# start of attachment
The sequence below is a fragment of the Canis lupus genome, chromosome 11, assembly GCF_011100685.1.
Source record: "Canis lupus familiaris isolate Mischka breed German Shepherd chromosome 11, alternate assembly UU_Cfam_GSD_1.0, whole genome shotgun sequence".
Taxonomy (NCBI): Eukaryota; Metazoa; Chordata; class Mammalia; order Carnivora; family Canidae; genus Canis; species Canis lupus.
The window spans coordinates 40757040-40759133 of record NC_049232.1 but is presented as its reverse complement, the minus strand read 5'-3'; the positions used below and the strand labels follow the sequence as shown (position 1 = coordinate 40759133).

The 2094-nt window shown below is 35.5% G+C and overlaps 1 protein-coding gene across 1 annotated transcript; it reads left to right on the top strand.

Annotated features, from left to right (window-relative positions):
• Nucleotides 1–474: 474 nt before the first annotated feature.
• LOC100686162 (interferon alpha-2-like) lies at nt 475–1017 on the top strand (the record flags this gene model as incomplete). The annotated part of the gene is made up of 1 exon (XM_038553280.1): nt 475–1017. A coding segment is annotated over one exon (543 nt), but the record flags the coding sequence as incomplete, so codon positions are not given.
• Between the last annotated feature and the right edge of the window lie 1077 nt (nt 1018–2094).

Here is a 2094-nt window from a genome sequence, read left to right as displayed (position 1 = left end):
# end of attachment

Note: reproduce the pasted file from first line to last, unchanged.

The sequence below is a fragment of the Canis lupus genome, chromosome 11, assembly GCF_011100685.1.
Source record: "Canis lupus familiaris isolate Mischka breed German Shepherd chromosome 11, alternate assembly UU_Cfam_GSD_1.0, whole genome shotgun sequence".
Taxonomy (NCBI): Eukaryota; Metazoa; Chordata; class Mammalia; order Carnivora; family Canidae; genus Canis; species Canis lupus.
The window spans coordinates 40757040-40759133 of record NC_049232.1 but is presented as its reverse complement, the minus strand read 5'-3'; the positions used below and the strand labels follow the sequence as shown (position 1 = coordinate 40759133).

The 2094-nt window shown below is 35.5% G+C and overlaps 1 protein-coding gene across 1 annotated transcript; it reads left to right on the top strand.

Annotated features, from left to right (window-relative positions):
• Nucleotides 1–474: 474 nt before the first annotated feature.
• LOC100686162 (interferon alpha-2-like) lies at nt 475–1017 on the top strand (the record flags this gene model as incomplete). The annotated part of the gene is made up of 1 exon (XM_038553280.1): nt 475–1017. A coding segment is annotated over one exon (543 nt), but the record flags the coding sequence as incomplete, so codon positions are not given.
• Between the last annotated feature and the right edge of the window lie 1077 nt (nt 1018–2094).

Here is a 2094-nt window from a genome sequence, read left to right as displayed (position 1 = left end):